Limits...
Reconstruction plates used in the surgery for mandibular discontinuity defect.

Seol GJ, Jeon EG, Lee JS, Choi SY, Kim JW, Kwon TG, Paeng JY - J Korean Assoc Oral Maxillofac Surg (2014)

Bottom Line: We analyzed clinical and radiological data of 36 patients.No significant differences were found in plate survival rate according to age, gender, location of defect, defect size, or whether a bone graft procedure was performed.Postoperative RT can affect the survival rate and hazard rate after a reconstruction plate is fitted.

View Article: PubMed Central - PubMed

Affiliation: Department of Oral and Maxillofacial Surgery, Kyungpook National University School of Dentistry, Daegu, Korea.

ABSTRACT

Objectives: The purpose of this study was to analyze the survival rate of reconstruction plates that were used to correct mandibular discontinuity defects.

Materials and methods: We analyzed clinical and radiological data of 36 patients. Only discontinuous mandibular defect cases were included in the study. Reconstruction plate survival rate was analyzed according to age, gender, location of defect, defect size, and whether the patient underwent a bone graft procedure, coronoidectomy, and/or postoperative radiation therapy (RT).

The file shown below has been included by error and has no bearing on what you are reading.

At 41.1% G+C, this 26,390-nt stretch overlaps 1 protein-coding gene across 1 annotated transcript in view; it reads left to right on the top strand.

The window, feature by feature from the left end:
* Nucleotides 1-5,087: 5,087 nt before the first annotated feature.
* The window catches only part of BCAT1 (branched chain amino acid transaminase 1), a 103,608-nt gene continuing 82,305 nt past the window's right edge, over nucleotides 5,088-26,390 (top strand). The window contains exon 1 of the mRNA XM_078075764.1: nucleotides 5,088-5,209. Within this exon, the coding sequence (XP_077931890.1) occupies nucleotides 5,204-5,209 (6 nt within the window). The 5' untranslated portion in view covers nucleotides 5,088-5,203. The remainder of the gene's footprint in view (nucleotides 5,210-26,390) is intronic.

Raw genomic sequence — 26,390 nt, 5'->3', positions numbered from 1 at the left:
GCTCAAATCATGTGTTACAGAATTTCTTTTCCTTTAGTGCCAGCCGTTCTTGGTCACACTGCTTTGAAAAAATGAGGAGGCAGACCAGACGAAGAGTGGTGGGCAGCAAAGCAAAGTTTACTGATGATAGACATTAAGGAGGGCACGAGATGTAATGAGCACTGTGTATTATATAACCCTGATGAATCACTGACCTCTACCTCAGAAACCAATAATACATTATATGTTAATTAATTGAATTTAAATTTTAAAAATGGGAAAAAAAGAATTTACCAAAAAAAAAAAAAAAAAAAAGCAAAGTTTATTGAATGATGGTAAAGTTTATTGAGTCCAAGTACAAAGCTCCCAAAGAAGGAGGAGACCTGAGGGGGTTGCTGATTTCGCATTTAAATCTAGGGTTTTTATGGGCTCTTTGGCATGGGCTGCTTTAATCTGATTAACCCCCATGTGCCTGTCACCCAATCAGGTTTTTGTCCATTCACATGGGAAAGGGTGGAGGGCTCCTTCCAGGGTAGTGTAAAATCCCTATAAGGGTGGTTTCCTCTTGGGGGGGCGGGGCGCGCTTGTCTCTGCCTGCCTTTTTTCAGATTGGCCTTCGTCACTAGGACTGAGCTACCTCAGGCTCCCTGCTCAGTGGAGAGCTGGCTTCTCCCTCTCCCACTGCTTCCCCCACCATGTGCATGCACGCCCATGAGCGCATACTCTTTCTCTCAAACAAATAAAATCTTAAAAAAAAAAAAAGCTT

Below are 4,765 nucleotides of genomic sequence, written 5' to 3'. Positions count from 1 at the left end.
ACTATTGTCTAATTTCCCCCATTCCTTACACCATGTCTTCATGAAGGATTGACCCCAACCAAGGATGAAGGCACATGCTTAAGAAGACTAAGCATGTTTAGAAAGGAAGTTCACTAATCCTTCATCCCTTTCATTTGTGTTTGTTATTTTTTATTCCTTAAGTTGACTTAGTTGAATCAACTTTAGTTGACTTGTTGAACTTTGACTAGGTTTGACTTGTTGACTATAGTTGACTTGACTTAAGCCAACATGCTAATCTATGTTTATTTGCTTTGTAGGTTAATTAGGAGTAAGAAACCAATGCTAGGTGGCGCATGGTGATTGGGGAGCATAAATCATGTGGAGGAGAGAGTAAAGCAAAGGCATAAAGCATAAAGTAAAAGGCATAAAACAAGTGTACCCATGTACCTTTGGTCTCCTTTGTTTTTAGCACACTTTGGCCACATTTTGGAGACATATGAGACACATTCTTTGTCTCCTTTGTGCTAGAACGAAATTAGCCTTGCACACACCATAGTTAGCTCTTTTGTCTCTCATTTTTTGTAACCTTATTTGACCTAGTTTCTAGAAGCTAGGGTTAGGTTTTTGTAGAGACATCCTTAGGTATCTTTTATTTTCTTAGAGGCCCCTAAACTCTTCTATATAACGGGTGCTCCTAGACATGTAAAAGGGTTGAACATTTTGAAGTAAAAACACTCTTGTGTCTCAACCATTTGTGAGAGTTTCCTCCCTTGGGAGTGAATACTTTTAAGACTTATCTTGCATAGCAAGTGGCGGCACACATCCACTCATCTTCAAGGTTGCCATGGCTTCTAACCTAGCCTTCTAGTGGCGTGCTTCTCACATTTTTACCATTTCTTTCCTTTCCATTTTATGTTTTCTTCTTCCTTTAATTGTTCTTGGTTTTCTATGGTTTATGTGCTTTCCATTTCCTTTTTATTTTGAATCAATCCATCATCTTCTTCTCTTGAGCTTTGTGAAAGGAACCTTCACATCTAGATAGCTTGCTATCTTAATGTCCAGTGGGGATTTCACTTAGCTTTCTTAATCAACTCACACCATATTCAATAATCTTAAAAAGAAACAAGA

Results: Plate-related complications developed in 8 patients, 7 of which underwent plate removal. No significant differences were found in plate survival rate according to age, gender, location of defect, defect size, or whether a bone graft procedure was performed. However, there were differences in the plate survival rate that depended on whether the patient underwent coronoidectomy or postoperative RT. In the early stages (9.25±5.10 months), plate fracture was the most common complication, but in the later stages (35.75±17.00 months), screw loosening was the most common complication.